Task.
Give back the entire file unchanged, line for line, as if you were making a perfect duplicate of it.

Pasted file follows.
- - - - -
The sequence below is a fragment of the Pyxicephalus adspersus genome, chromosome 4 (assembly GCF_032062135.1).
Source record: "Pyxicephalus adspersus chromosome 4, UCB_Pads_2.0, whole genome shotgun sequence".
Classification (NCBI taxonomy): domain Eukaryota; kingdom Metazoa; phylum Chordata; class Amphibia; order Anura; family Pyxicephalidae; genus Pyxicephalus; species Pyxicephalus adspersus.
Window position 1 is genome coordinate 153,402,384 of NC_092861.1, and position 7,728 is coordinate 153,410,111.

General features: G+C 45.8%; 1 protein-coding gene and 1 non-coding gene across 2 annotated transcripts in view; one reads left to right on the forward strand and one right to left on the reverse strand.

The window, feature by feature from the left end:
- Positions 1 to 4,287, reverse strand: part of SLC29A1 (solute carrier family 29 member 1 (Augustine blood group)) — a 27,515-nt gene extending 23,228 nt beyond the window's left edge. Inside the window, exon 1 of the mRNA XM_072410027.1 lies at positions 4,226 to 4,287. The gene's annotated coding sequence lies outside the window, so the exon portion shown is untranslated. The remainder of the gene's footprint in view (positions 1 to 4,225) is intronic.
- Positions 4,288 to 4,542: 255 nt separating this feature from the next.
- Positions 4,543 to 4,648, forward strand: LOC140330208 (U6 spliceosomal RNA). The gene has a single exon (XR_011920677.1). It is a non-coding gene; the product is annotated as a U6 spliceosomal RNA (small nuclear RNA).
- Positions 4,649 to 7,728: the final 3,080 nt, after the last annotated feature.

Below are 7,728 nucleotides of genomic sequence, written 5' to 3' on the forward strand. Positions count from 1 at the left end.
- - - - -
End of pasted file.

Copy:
The sequence below is a fragment of the Pyxicephalus adspersus genome, chromosome 4 (assembly GCF_032062135.1).
Source record: "Pyxicephalus adspersus chromosome 4, UCB_Pads_2.0, whole genome shotgun sequence".
Classification (NCBI taxonomy): domain Eukaryota; kingdom Metazoa; phylum Chordata; class Amphibia; order Anura; family Pyxicephalidae; genus Pyxicephalus; species Pyxicephalus adspersus.
Window position 1 is genome coordinate 153,402,384 of NC_092861.1, and position 7,728 is coordinate 153,410,111.

General features: G+C 45.8%; 1 protein-coding gene and 1 non-coding gene across 2 annotated transcripts in view; one reads left to right on the forward strand and one right to left on the reverse strand.

The window, feature by feature from the left end:
- Positions 1 to 4,287, reverse strand: part of SLC29A1 (solute carrier family 29 member 1 (Augustine blood group)) — a 27,515-nt gene extending 23,228 nt beyond the window's left edge. Inside the window, exon 1 of the mRNA XM_072410027.1 lies at positions 4,226 to 4,287. The gene's annotated coding sequence lies outside the window, so the exon portion shown is untranslated. The remainder of the gene's footprint in view (positions 1 to 4,225) is intronic.
- Positions 4,288 to 4,542: 255 nt separating this feature from the next.
- Positions 4,543 to 4,648, forward strand: LOC140330208 (U6 spliceosomal RNA). The gene has a single exon (XR_011920677.1). It is a non-coding gene; the product is annotated as a U6 spliceosomal RNA (small nuclear RNA).
- Positions 4,649 to 7,728: the final 3,080 nt, after the last annotated feature.

Below are 7,728 nucleotides of genomic sequence, written 5' to 3' on the forward strand. Positions count from 1 at the left end.